Image: Matthew Loffhagen
In fiction, any kind of relationship is possible. There are stories of forbidden love, undying vengeance, infernal temptation, and life-affirming rivalry. Each studies part of the human condition, finding truth and insight in the way we interact with those around us, but what about when people just… like each other?
It’s something we encounter every day, but that doesn’t make it easy to write, and perhaps because of its ubiquity, it can be hard to truly capture on the page. That’s why, in today’s article, we’ll be tackling tips and tricks for writing characters who actually like each other.
Accentuate the positives
One of the problems of writing characters who actually like each other is that much of the value of friendship goes unspoken in day-to-day life. Friends don’t spend all their time explaining why they like each other or unpicking the positive qualities of their relationship.
If, then, you simply transcribe two people who like each other, what you’ll end up with is a list of banalities punctuated by references, jokes, and comments that derive their value from unspoken assumptions and shared history – valuable interactions, yes, but not the kind of thing that’s compelling to a reader.
So far, so banal, but the problem arises when you throw in the ribbing that’s natural to many friendships. Throw in some friendly insults and, while the reader is smart enough to understand that this can be part of a friendship, they are far less likely to get a sense of joy out of the interaction; the characters are technically friends, but they only ‘like’ each other because the author says so.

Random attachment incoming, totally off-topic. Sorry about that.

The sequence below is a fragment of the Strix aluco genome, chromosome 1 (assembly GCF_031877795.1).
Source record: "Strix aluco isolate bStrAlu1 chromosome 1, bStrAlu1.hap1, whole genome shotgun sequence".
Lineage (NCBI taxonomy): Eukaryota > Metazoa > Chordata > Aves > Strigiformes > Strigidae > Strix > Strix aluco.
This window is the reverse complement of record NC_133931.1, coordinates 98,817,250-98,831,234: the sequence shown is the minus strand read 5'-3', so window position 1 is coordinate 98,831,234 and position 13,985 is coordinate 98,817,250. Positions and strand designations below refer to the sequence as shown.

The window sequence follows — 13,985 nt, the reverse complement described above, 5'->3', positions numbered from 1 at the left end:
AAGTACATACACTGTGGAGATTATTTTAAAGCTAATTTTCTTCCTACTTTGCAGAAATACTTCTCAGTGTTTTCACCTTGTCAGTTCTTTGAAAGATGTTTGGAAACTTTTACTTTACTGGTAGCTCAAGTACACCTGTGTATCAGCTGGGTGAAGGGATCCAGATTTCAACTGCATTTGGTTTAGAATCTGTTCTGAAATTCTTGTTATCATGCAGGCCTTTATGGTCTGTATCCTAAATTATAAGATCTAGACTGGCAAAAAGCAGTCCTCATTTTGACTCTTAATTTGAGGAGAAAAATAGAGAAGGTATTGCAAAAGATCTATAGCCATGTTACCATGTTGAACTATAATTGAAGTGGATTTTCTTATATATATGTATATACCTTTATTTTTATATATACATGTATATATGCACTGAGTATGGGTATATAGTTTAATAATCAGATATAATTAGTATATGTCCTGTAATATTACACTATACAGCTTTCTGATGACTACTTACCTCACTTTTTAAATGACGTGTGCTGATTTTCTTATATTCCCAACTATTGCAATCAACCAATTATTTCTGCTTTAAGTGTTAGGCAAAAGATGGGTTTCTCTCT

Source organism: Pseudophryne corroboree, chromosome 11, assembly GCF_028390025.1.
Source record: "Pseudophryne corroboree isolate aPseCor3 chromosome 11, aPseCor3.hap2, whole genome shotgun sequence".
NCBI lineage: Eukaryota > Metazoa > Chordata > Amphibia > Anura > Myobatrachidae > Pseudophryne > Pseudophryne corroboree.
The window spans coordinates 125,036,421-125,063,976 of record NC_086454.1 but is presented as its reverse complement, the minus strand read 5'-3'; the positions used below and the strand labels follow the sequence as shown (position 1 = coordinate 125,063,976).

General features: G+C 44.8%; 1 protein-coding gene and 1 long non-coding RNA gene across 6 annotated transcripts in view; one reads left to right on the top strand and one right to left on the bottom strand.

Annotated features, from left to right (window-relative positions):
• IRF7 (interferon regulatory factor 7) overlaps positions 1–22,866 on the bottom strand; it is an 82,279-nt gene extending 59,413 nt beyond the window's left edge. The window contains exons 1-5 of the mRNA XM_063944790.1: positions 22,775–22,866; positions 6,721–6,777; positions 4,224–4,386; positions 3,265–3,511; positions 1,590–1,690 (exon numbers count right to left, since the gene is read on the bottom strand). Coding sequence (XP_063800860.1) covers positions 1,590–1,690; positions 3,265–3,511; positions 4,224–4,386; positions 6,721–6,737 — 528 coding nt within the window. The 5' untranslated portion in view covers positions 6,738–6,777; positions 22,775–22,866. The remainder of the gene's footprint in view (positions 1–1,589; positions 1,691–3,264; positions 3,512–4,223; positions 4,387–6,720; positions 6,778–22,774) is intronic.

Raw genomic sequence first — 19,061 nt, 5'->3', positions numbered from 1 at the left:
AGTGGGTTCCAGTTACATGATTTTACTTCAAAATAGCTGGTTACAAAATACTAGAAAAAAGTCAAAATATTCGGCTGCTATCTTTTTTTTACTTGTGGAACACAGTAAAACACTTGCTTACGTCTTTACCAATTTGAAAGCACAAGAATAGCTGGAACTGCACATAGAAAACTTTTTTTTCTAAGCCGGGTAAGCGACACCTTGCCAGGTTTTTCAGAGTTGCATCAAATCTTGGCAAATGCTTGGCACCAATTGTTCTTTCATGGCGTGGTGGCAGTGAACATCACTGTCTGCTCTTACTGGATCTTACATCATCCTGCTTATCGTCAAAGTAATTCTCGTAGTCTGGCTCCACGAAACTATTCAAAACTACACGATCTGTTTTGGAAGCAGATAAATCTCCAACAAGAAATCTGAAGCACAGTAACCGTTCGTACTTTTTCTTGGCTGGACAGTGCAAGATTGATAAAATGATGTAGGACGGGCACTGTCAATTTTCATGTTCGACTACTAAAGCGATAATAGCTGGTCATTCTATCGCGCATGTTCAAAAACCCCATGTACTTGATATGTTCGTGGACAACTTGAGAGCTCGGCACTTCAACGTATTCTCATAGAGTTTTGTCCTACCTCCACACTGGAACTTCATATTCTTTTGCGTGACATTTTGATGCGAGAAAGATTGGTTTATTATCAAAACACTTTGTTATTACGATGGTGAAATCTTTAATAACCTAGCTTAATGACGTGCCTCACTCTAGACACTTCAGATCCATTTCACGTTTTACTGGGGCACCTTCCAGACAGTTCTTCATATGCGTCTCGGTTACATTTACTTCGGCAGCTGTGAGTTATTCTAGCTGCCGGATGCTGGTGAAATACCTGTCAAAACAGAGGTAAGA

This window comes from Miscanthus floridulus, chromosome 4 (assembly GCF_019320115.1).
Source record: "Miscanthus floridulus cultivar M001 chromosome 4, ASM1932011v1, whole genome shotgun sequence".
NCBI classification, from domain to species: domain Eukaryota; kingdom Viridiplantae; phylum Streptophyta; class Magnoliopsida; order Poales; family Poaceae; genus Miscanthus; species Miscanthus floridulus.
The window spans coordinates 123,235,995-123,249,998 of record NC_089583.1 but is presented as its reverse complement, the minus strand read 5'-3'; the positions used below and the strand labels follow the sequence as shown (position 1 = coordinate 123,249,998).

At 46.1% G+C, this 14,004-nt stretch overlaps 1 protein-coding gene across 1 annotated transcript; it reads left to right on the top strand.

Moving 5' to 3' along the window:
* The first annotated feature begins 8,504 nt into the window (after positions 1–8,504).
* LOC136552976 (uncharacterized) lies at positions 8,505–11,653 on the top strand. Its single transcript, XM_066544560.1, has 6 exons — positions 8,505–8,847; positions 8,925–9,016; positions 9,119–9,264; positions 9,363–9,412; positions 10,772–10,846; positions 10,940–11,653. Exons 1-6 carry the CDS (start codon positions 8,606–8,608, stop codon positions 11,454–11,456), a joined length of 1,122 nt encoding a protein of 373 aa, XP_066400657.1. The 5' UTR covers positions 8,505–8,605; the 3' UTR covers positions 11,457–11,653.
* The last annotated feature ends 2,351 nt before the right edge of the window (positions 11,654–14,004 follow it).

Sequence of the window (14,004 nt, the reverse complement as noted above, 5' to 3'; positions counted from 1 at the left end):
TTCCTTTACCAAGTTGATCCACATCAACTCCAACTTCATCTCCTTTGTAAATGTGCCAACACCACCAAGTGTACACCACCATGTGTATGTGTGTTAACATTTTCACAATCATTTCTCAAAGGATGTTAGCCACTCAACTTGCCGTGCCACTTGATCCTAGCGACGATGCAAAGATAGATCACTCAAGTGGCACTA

This problem is accentuated by the fact that put-downs are funnier and easier to write than compelling moments of affection, often leading to stories where characters spend almost all their time together swapping barbs and rolling their eyes. Again, readers are used to this, they understand what’s being done, but they still don’t come away from the work in question with the impression that these people share sincere affection.
There are several ways to address this, and we’ll touch on more shortly, but the most obvious antidote is to include moments where the characters a) experience explicit affection and b) make it clear what they’re getting from this relationship.
In the extract below, Louisa May Alcott creates a moment of sincere friend-to-friend support, making sure to specifically point out that it’s not just the words that matter, but who they came from:
“Well, I’ve left two stories with a newspaper man, and he’s to give his answer next week,” whispered Jo, in her confidant’s ear.
“Hurrah for Miss March, the celebrated American authoress!” cried Laurie, throwing his hat and catching it again, to the great delight of two ducks, four cats, five hens, and half a dozen Irish children; for they were out of the city now.
“Hush! It won’t come to anything, I dare say; but I couldn’t rest till I had tried, and I said nothing about it, because I didn’t want any one else to be disappointed.”